In the early ’70s, a concrete truck crashed through the highway — it shouldn’t have even been on it — and they closed the highway. It was illegal to do so, but people could then walk on it or bike on it, all the way to the World Trade Center. It was like the High Line is now, but not acceptable. Everyone was fighting over this federal money, so they didn’t do anything, and finally some decision happens and they start tearing down the highway and various piers in the early ’80s. And with AIDS, the whole concept of the freedom and glory of anonymous sex, people didn’t want to do that anymore. Did you ever see The Eyes of Laura Mars (1978)?
Of course. Faye Dunaway as a photographer having visions.
If you remember her studio, it was at the end of Pier 45. It was kind of outrageous to make horrendously sexist photos be made by a woman when it’s usually made by a man, like Helmut Newton. And there was a lot of homophobia in the film.
There was gay sex in empty trucks on the West Side too. Were the trucks abandoned or just not being used at that moment?
I assume they were not being used. I presume they’d be parked and empty and people would use them. And there were a lot of truckers themselves participating.
If it’s your truck and you came back to get it the next day, you were in for a helluva surprise. Get out the Fantastik!
Yes! It reminds me of the Seinfeld episode. I always think of the parking lot George parked in and people were using the cars for sex. There’s a funny movie — it wasn’t supposed to be funny — called The Detective (1968). It was not filmed in New York, but it’s supposed to be. Frank Sinatra is investigating a horrendous guy who’s murdered some gay character. There’s a flashback scene where they go to the trucks. It was obviously filmed in L.A. The people they have as extras to hang at the truck just do not look like the kind of people who hung out on the scene. The man who ends up being the murderer is a repressed homosexual, not very attractive. But everyone in the truck turns to look at him like he’s the most attractive man ever!
That’s Hollywood. But I liked how Sinatra’s character says something gay-positive at one point.
Yeah, very interesting, strange movie.
The piers couldn’t happen again in New York, that’s for sure.
There’s a tendency to wax nostalgia about that — a sense of possibilities and you didn’t know what would happen. An open-ended quality. And there was beauty there because they were extraordinary ruins. And all these artists were making art there. I’m fascinated by the overlapping that gay men are using it for sex and sometimes straight people are making art. And of course [American painter, photographer, writer, filmmaker, performance artist, recording artist and AIDS activist] David Wojnarowicz.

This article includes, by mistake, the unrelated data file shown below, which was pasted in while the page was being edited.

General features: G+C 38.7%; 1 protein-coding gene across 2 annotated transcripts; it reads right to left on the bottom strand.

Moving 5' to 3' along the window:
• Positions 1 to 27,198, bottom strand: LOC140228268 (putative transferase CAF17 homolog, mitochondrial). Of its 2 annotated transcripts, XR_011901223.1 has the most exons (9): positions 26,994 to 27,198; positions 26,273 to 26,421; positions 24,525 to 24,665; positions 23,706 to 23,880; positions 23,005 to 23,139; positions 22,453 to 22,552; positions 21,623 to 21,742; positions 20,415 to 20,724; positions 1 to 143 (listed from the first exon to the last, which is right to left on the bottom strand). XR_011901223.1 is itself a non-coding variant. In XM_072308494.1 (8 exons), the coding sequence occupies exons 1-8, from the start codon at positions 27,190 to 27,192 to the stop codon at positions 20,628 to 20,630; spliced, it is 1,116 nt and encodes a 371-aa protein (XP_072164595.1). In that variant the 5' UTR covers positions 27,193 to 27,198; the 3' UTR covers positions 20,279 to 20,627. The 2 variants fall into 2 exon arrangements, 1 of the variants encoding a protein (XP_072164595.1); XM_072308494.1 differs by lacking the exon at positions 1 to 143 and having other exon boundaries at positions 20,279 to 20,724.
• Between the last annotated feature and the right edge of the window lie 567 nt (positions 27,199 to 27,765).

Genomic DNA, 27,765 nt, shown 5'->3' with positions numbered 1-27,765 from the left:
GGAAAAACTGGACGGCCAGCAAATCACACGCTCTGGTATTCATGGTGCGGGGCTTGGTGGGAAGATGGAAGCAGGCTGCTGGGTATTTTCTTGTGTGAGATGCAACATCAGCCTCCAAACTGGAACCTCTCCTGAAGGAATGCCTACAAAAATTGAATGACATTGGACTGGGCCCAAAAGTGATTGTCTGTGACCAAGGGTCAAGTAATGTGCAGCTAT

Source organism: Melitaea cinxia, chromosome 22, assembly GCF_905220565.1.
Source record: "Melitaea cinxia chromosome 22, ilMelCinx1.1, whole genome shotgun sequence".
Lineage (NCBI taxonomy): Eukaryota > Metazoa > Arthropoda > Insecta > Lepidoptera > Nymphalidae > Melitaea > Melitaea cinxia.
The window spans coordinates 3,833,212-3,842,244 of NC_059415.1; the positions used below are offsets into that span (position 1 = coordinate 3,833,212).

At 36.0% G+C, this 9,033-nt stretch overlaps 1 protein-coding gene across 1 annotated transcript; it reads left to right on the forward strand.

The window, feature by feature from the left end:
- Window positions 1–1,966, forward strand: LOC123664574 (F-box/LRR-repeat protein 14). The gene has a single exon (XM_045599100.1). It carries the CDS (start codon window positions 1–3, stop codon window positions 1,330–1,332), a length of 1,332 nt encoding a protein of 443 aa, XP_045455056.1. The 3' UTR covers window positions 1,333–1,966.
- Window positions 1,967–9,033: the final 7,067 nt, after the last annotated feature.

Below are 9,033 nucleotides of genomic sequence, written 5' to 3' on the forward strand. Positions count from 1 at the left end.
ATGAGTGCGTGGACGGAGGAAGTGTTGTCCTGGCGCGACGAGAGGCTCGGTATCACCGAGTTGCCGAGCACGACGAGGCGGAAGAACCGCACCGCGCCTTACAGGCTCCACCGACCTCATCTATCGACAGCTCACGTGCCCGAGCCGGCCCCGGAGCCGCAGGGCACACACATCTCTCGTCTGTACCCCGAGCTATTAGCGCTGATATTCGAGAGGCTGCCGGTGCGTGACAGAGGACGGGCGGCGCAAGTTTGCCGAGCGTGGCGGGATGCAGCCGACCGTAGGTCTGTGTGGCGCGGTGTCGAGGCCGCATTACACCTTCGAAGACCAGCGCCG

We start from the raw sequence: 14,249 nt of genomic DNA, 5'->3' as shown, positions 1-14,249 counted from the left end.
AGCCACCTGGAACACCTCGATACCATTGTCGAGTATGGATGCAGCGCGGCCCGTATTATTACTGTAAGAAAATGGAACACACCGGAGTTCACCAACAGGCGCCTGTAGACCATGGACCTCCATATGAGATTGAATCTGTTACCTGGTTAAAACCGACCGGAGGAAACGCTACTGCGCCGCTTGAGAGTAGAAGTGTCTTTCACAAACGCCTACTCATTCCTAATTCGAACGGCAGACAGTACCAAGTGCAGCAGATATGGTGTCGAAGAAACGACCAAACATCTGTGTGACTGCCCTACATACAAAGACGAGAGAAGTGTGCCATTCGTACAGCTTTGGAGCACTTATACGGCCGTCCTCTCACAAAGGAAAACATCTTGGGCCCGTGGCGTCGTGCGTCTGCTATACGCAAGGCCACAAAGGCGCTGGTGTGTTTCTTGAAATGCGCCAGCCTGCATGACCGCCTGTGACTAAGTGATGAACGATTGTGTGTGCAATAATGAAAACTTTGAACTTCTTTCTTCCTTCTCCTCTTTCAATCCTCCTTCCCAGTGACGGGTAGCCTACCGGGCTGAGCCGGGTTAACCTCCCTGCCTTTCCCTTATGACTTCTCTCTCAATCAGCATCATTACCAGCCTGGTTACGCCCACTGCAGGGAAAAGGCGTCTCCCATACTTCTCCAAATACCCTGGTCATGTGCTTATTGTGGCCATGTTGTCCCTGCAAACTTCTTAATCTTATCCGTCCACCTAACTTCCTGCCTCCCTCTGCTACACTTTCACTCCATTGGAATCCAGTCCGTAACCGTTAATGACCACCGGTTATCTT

Well, even without sex on the NYC piers and in the trucks, the gays simply changed venues. They’re still having tons of sex — it’s just on hookup apps.
I hope they’re having as much sex, but it’s different. If you think about anonymous sex and the way it crosses class lines and has the possibility of different people coming together, it’s very different than making selections on a computer. The computer is efficient. You can put in, “This is exactly what I want.” But in those days, it was more random, because people are selecting, but they couldn’t know their partners’ history, whether they were married, all those different things.
I met my husband of 30 years in a porn theater — the Bijou. I never had really good romantic relationships meeting somebody in a bar, though I went to bars all the time. At the Bijou, you went down and it was a dark, smelly place. But they’d have free sodas and cookies. I thought, “Somebody really loves this little business and puts out the sodas and drinks.” But I never understood who’d drink a soda at such a place? How clean could it be?
Well, a lot of the customers were not exactly there to do sanitary things. When I went to another porn theater, the Adonis, I was standing there watching the movie when a guy — obviously an undercover cop — came up to me and asked, “So what goes on in here?” I guess he was too slow to notice all the guys doing it in the seats — a veritable cluster fuck of oral sex. “Oh, people just sit around and watch movies,” I said, wryly, and he scurried away.
Ah, the memories. Anyway, Jonathan, thank you for the revealing look at our past.
Head here to purchase Jonathan Weinberg’s new book about the NYC piers of the 1970s, Pier Groups: Art and Sex Along the New York Waterfront.
All photos by Leonard Fink, courtesy of Penn State University Press.